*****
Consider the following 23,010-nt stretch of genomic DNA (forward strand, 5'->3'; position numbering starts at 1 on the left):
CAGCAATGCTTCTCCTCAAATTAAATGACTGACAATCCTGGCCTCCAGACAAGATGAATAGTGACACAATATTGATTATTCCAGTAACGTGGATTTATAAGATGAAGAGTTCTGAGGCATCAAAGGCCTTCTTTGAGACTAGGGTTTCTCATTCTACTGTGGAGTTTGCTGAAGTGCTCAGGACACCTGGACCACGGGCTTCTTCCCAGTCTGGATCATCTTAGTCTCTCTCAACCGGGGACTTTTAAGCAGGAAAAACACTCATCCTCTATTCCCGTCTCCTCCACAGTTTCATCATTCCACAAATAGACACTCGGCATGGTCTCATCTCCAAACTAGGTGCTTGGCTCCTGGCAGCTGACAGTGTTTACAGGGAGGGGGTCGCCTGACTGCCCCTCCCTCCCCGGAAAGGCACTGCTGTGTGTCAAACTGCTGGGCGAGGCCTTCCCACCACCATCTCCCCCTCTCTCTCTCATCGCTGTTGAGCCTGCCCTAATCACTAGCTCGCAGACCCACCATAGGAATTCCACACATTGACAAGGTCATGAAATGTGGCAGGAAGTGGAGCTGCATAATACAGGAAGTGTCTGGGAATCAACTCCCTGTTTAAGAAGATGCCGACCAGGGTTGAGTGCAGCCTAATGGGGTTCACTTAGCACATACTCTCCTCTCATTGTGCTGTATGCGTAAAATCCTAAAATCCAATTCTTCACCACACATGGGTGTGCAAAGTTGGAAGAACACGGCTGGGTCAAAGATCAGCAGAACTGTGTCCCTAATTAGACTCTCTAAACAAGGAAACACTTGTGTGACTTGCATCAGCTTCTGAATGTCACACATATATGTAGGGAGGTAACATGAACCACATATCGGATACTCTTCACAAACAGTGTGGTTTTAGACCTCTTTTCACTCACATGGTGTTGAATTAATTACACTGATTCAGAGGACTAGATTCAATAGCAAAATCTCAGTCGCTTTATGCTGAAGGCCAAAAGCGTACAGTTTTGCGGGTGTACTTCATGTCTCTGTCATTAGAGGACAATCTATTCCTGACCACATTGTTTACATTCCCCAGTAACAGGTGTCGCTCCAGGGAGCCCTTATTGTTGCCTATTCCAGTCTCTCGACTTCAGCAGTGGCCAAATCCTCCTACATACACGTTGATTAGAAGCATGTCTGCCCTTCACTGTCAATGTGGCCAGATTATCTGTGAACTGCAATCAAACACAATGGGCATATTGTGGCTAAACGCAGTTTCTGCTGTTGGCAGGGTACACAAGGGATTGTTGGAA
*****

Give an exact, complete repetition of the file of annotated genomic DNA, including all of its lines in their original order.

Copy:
Consider the following 23,010-nt stretch of genomic DNA (forward strand, 5'->3'; position numbering starts at 1 on the left):
CAGCAATGCTTCTCCTCAAATTAAATGACTGACAATCCTGGCCTCCAGACAAGATGAATAGTGACACAATATTGATTATTCCAGTAACGTGGATTTATAAGATGAAGAGTTCTGAGGCATCAAAGGCCTTCTTTGAGACTAGGGTTTCTCATTCTACTGTGGAGTTTGCTGAAGTGCTCAGGACACCTGGACCACGGGCTTCTTCCCAGTCTGGATCATCTTAGTCTCTCTCAACCGGGGACTTTTAAGCAGGAAAAACACTCATCCTCTATTCCCGTCTCCTCCACAGTTTCATCATTCCACAAATAGACACTCGGCATGGTCTCATCTCCAAACTAGGTGCTTGGCTCCTGGCAGCTGACAGTGTTTACAGGGAGGGGGTCGCCTGACTGCCCCTCCCTCCCCGGAAAGGCACTGCTGTGTGTCAAACTGCTGGGCGAGGCCTTCCCACCACCATCTCCCCCTCTCTCTCTCATCGCTGTTGAGCCTGCCCTAATCACTAGCTCGCAGACCCACCATAGGAATTCCACACATTGACAAGGTCATGAAATGTGGCAGGAAGTGGAGCTGCATAATACAGGAAGTGTCTGGGAATCAACTCCCTGTTTAAGAAGATGCCGACCAGGGTTGAGTGCAGCCTAATGGGGTTCACTTAGCACATACTCTCCTCTCATTGTGCTGTATGCGTAAAATCCTAAAATCCAATTCTTCACCACACATGGGTGTGCAAAGTTGGAAGAACACGGCTGGGTCAAAGATCAGCAGAACTGTGTCCCTAATTAGACTCTCTAAACAAGGAAACACTTGTGTGACTTGCATCAGCTTCTGAATGTCACACATATATGTAGGGAGGTAACATGAACCACATATCGGATACTCTTCACAAACAGTGTGGTTTTAGACCTCTTTTCACTCACATGGTGTTGAATTAATTACACTGATTCAGAGGACTAGATTCAATAGCAAAATCTCAGTCGCTTTATGCTGAAGGCCAAAAGCGTACAGTTTTGCGGGTGTACTTCATGTCTCTGTCATTAGAGGACAATCTATTCCTGACCACATTGTTTACATTCCCCAGTAACAGGTGTCGCTCCAGGGAGCCCTTATTGTTGCCTATTCCAGTCTCTCGACTTCAGCAGTGGCCAAATCCTCCTACATACACGTTGATTAGAAGCATGTCTGCCCTTCACTGTCAATGTGGCCAGATTATCTGTGAACTGCAATCAAACACAATGGGCATATTGTGGCTAAACGCAGTTTCTGCTGTTGGCAGGGTACACAAGGGATTGTTGGAA